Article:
06 December 2021
A Dragonmeet update
It was at the last Dragonmeet (back in 2019) that the exciting news came of an RPG adaptation of the popular Rivers of London series by Ben Aaronovitch would be adapted into a tabletop RPG by Chaosium, but given a pandemic and global delays, there was a quiet curiosity as to when it would reach our shelves. Thankfully, this Dragonmeet offered us a quick update, with a seminar panel featuring line editor Lynn Hardy, Lead Game Designer Paul Fricker, and author himself, Ben Aaronovitch.
For the unfamiliar, Rivers of London is a series focussing on Peter Grant, a member of the metropolitan police turned magicians apprentice, skills that see him solving magical crimes and instances across London. The series features eight books presently, with additional novellas and short stories available too. The panel tell the story of both wanting the same thing – Hardy becoming a fan of the book series and wanting to turn them into a possible RPG, and so approaching Aaronovitch at a book signing, following which Aaronovitch had to excitedly convince his agent of the merit of having lovely A4 bound book as a result. Ultimately, Aaronovitch came across as much a fan of Chaosium as they were of him, talking excitedly about the Call of Cthulhu books and editions he now has as a result.
The panel began explaining that they have tried to remove the barrier to entry as much as possible, altering the terminology, with consideration that the frequent Latin can be confusing at best for gamers, but an alienate non gamers. This continued to explain that an attempt was made with this RPG to appeal both to fans of RPG's, but also fans of the Rivers of London series who may not have played RPGs before, as it offers a familiar foundation. This would then sit upon a system altered from the Call of Cthulhu system ("Percentages make sense!" Aaronovitch joked), with alterations to both simplify and to embed the Rivers of London canon within the terminology and actions. For example, a character sheet will include five characteristics, nine core skills, and a few combat skills, with hit points removed in place of levels of wounds instead. Gone too is the Sanity, but now replaced with moments of impairment that make you more likely to fumble. This was explained as taking into account main character Peters moments of shock, where he is unable to act, but his abilities aren't reduced per say – it's just now, the threshold roll to fumble is reduced. That's before even you consider the consequence for magic overuse that's confirmed to be included.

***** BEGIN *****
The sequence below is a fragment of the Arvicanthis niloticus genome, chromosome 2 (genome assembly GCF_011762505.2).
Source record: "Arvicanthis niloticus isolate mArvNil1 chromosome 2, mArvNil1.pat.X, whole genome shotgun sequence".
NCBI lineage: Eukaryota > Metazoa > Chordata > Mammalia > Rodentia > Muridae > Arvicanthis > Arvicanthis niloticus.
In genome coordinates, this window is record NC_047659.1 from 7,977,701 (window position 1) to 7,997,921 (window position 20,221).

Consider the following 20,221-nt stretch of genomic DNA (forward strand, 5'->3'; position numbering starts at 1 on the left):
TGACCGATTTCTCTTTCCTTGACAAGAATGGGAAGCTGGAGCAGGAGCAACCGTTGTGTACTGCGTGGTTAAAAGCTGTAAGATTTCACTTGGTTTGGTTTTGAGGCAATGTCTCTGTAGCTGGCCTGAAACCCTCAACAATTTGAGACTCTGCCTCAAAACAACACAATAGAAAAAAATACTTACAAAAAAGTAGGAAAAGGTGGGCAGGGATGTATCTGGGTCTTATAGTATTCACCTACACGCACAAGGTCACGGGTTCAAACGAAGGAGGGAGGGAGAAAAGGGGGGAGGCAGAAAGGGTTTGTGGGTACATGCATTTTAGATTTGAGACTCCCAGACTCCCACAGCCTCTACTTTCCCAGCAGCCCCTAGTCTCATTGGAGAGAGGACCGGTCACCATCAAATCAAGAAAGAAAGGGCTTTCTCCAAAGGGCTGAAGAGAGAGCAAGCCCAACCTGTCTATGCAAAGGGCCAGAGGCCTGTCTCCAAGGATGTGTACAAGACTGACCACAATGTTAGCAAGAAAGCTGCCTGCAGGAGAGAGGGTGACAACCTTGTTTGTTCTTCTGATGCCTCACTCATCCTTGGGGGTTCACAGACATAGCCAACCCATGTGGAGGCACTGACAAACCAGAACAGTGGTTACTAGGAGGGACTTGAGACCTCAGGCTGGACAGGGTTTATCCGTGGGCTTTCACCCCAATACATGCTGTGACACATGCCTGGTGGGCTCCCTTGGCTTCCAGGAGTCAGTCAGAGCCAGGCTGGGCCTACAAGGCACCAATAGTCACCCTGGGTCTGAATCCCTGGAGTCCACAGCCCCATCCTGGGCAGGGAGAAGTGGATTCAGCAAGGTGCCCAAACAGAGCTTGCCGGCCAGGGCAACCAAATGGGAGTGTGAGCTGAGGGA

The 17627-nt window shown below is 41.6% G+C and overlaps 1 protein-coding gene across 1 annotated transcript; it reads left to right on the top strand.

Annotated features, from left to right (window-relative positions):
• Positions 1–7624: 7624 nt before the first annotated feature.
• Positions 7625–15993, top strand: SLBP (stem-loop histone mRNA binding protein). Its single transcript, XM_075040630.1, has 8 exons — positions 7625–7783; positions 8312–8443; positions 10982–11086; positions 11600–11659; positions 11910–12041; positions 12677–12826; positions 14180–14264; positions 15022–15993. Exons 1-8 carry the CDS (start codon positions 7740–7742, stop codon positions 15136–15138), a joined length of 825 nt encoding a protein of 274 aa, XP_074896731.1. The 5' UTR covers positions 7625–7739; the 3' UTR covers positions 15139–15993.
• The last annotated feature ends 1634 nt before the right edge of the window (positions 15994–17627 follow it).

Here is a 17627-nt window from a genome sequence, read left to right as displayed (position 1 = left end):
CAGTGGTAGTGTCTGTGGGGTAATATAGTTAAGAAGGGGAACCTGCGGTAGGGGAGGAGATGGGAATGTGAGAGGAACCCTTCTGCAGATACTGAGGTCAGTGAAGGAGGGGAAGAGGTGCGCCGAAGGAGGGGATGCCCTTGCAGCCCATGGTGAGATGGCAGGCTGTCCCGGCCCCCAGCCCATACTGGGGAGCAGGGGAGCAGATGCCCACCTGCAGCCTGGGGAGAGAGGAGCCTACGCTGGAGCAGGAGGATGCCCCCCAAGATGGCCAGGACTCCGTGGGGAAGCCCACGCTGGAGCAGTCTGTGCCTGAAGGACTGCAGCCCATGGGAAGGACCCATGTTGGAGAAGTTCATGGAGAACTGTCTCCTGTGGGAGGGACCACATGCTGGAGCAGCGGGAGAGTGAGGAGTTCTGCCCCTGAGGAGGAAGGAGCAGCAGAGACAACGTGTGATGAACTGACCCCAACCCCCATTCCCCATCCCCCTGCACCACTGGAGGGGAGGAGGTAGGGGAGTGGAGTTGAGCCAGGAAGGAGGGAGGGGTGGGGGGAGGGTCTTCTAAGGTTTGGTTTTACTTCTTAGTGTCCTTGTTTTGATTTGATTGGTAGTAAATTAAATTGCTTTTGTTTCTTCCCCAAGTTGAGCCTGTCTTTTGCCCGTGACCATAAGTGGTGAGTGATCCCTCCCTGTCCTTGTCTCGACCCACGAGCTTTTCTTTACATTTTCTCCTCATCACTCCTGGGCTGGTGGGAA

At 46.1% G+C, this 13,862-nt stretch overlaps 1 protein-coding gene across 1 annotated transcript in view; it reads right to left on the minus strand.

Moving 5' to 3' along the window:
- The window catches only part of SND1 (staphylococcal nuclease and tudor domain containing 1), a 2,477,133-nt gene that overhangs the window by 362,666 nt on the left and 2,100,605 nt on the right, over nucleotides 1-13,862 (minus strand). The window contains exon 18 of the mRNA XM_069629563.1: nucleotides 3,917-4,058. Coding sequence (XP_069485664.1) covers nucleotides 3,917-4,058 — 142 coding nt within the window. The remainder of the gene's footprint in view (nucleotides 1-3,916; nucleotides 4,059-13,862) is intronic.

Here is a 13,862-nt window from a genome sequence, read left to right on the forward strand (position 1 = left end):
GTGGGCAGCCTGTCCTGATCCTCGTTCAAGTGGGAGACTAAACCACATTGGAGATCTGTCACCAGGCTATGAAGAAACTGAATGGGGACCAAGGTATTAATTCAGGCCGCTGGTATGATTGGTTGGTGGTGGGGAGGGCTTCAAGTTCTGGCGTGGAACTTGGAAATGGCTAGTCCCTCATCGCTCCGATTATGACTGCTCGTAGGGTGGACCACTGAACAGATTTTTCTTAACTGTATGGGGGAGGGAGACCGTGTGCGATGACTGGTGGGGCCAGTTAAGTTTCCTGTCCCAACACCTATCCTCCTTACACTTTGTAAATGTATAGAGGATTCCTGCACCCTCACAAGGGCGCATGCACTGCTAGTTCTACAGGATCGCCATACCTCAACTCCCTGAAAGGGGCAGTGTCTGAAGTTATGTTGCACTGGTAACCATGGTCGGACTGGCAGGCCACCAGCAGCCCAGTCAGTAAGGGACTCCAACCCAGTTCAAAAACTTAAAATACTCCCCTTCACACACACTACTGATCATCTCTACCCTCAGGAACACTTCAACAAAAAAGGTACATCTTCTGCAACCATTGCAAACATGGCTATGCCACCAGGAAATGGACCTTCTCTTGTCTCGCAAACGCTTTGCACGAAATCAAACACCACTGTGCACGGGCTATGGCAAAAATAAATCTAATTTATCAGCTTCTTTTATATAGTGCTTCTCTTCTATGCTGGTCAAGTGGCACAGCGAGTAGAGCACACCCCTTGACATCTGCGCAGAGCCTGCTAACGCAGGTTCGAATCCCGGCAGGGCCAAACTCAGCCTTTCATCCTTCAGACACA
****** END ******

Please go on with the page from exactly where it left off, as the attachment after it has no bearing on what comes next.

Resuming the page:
Challenges were presented by creatures such as the Demimon, who are much more whimsical and so would not be beholden to a spell list – as human characters will likely be, needing to know specific spells in order to know later, higher ones – and instead have luck pool, that they can use to alter the world. Indeed, particularly powerful ones can even offer these as a boon.
Giving more detail on the book itself, a Rogues Gallery was described, offering denizens of the world, and written in Peters voice, discussion on ways to play online, how to use the stories for inspiration taken through as a solo adventure, as well as a discussion on how to base a campaign outside of London. A chapter will include how to run games set in new locations, and ways this might be possible – for example, opening up new branches in places such as America, where Chaosium is based. Described as wanting to see "X-files meets Supernatural", it offers a different cultural use of magic, as well as unique ways you might approach it – Monster Hunting Vlog, anyone?
The biggest question on everyone's lips was when, and Hardy explained that though they wouldn't commit to a date just yet – but promised it would be next year.